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New report on food waste in restaurants

The UK's Sustainable Restaurant Association (SRA) has just released its Too Good to Waste Report, a pilot study on where food waste in restaurants is coming from and what can be done about it. JustMeans.com reports that ten restaurants, which are all members of the SRA, took part in the study, from which figures were extrapolated to indicate the potential scale of food waste from restaurants.

The report provides some really useful guidance for restaurants to include as part of their CSR activities. It also shows how much could be saved in terms of food waste and money as a result. It has been stated by a number of prominent UK restaurants that approximately 2-3 per cent of their spend ends up as food waste in the bin.
If restaurants targeted food waste as part of their CSR strategy they could gain financially as well as benefiting the environment.

Too Good to Waste estimates that if an average restaurant reduced its food waste by even 20 per cent it could generate annual savings of:
* more than 4 tonnes of food waste per restaurant
* more than £2,000 from avoided food costs by using food that would normally have been thrown away
*between £150 - £1,700 on waste collection costs, if food waste is collected for anaerobic digestion (AD)
Anaerobic Digestion is a technology that is attracting increasing attention in the UK as a way of disposing of food waste. A typical anaerobic digester is a sealed vessel, or series of vessels, in which bacteria act without oxygen. The organic material contents need to be fully mixed and warmed, usually to blood temperature. This results in a fertilizer as well as a biogas which can be fed into the grid or used where it is produced, for example to power vehicles.

As the report points out, AD is an important way of avoiding the costs of landfill tax. London businesses adopting this as part of their CSR policies could save £9m by sending organic waste to AD.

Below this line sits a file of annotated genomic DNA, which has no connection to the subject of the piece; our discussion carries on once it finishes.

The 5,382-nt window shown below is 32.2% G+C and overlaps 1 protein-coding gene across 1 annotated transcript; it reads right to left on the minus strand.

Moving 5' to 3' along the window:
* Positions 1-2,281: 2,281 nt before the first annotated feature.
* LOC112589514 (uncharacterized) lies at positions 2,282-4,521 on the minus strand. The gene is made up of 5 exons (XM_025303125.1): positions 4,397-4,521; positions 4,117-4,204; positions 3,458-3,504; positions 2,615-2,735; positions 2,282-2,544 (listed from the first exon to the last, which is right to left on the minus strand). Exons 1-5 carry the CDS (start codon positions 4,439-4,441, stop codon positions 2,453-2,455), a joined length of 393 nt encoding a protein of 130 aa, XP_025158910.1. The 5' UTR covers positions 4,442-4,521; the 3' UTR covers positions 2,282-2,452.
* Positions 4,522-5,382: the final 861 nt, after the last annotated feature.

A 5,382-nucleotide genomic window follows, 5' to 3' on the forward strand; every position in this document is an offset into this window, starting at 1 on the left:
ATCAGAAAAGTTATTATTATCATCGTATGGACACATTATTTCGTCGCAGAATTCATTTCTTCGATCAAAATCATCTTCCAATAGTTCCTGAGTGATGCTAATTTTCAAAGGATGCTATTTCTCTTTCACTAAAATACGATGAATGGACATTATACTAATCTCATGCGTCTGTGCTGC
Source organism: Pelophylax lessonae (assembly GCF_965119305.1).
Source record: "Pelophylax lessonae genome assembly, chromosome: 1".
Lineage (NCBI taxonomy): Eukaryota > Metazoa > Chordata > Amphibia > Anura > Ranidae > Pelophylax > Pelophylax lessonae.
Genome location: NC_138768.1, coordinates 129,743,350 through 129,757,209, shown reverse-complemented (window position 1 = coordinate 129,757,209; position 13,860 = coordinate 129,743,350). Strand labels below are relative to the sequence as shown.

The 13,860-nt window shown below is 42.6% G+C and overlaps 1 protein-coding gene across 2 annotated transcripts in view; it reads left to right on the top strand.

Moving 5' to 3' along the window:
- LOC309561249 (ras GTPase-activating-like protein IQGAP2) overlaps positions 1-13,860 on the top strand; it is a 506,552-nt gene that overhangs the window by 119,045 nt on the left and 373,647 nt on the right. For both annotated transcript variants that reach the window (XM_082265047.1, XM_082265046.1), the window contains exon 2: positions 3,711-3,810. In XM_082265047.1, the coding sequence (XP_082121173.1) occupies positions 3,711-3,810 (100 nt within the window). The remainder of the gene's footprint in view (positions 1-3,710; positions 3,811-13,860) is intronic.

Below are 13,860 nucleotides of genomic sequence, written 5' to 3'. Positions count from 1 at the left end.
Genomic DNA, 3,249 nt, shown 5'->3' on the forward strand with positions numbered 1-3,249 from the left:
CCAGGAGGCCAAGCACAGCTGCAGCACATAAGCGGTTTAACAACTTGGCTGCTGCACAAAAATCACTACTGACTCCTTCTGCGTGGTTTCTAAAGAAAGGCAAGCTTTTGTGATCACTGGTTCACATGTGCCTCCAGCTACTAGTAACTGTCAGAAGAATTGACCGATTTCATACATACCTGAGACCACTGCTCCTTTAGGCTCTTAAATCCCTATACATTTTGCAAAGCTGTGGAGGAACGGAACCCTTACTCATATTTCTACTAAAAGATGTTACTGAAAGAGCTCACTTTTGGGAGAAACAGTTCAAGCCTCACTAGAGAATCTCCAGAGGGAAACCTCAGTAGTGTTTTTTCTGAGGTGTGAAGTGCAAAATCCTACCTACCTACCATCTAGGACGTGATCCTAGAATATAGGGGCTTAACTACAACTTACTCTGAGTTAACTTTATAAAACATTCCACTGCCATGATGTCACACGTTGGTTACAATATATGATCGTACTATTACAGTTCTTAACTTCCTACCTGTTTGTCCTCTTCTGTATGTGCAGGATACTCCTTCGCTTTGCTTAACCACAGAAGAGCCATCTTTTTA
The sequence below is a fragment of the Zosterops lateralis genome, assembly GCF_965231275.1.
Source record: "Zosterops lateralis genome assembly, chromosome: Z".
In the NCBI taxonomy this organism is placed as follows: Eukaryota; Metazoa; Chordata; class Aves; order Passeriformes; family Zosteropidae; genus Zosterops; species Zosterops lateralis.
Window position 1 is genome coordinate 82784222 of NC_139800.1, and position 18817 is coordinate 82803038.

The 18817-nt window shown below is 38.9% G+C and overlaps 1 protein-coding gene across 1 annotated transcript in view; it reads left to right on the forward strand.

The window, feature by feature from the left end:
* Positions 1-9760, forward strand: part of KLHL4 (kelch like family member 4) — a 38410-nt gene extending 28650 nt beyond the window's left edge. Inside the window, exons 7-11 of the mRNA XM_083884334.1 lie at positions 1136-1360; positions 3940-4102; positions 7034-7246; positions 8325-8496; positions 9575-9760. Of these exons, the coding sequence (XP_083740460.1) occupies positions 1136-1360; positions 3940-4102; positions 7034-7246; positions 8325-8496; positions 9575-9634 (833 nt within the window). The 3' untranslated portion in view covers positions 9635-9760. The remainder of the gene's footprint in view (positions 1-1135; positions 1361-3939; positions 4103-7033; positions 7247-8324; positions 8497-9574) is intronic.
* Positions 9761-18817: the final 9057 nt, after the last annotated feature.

Too Good to Waste measured the origin of food waste and found that the majority (65 per cent) came from the preparation of food, with 30 per cent from customers' plates and 5 per cent from spoilage (ie/out of date or unusable items). Each restaurant that participated in the survey expressed surprise at the amount of prep waste produced on the survey day, as none had exactly measured the waste before.

Shared learning from the participating restaurants came up with a number of solutions which others could adopt for their own CSR strategies. Many of these are extremely simple and restaurants just need to get into the habit of using them. One of the solutions was to promote and encourage use of 'doggy bags'. These are the norm in America, but seem to be viewed as rather alien in the UK.
Other solutions were equally straightforward:
* reuse food that would otherwise be thrown out e.g. orange skins made into marmalade
* make old bread and untouched toast into crumbs and croutons
* take care with food ordering an portion size
* give excess bar snacks out for free to customers at the end of the night
* observe food patterns carefully e.g. when customers were consistently not eating the tomato relish it was no longer provided free as a condiment
* order fish and meat cuts to specification

This report gives a really good indication to restaurants of the origin of food waste and how to go about tackling it. Hopefully it will inspire more restaurants to take action against food waste.

Copies of the report Too good to waste (1 MB) can be downloaded from:

http://www.thesra.org/images/pdf_repository/SRApublications/sra002%20sra%20food%20waste%20survey%20-%20full%20report.pdf

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Wednesday 
Oct 17
 2018
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